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Cookbook review: The Farm by Ian Knauer

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(Read caption) Watch a trailer of "The Farm" by Ian Knauer.
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Imagine going out to the garden in the evening, still undecided about what to make for dinner. Wandering around the patches of fresh produce – zucchini, corn, cilantro, tomatoes, and lettuce – a few ingredients begin to form a meal.

Maybe it’s asparagus and green beans to go with roast chicken. Or perhaps cilantro and jalapeños to spice up chicken wings. Don’t forget strawberries for dessert.

If you are like me, utterly unimaginative when it comes to combining ingredients (let alone how to grow them), a recent cookbook may help expand the spectrum of what is possible in the kitchen – all with ingredients fresh from the farm.  

The Farm: Rustic Recipes for a Year of Incredible Food, by Ian Knauer (Houghton Mifflin Harcourt, April 2012, $30) introduces readers to the process of how our food ends up on our tables. The farm-to-table movement is a way of life for Mr. Knauer, who shows how an appreciation for the land can unlock a new world of flavors and ideas.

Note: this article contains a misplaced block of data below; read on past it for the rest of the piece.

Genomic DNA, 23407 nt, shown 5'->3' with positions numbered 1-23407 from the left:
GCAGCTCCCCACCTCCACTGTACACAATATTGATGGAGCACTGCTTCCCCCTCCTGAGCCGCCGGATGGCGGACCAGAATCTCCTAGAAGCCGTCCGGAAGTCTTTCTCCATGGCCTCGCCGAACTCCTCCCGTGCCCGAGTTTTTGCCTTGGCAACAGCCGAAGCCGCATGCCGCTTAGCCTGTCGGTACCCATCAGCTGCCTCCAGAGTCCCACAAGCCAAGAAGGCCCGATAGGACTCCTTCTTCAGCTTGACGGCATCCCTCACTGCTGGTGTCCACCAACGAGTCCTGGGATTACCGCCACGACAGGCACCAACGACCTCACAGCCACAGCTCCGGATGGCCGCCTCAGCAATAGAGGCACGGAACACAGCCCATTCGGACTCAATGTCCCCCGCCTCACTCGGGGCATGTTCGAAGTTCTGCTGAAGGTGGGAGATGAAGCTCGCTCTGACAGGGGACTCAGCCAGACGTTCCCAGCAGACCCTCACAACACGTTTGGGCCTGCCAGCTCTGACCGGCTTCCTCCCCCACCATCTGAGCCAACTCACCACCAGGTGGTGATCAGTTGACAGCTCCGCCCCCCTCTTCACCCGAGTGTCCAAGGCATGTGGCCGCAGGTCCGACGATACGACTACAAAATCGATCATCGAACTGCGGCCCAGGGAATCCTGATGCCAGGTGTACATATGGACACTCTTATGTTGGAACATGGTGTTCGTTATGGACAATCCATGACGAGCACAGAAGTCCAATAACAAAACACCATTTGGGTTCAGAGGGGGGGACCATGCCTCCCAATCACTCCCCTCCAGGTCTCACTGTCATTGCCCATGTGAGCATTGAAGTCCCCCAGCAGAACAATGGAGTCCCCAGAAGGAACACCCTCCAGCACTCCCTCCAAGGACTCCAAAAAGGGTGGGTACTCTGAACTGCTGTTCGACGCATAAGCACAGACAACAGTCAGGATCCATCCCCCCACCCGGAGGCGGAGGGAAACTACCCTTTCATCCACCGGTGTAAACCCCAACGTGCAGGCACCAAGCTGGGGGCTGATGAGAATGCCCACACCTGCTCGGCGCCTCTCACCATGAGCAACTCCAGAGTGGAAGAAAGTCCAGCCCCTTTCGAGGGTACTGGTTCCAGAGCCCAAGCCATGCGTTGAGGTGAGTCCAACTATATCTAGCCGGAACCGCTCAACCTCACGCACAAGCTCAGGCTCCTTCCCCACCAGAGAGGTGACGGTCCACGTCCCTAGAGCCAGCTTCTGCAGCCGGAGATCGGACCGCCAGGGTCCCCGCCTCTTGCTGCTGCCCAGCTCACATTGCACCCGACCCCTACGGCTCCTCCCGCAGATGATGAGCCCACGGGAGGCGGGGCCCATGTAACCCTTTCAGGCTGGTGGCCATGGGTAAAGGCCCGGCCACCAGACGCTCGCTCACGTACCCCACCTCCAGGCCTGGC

In the foreword, former Gourmet magazine editor in chief Ruth Reichl writes, “Ian’s cooking begins in the garden and the fields; he demands an intimate relationship with his ingredients.”

Knauer started out at Gourmet as a cross-tester – he acted like a potential reader and tested all the recipes before they were published. Eventually he worked his way into a food editor position where he concocted his own recipes in the magazine’s test kitchen. He often brought in produce he raised himself, or meat he killed while hunting (he shares a tale of his first hunting expedition in the book).

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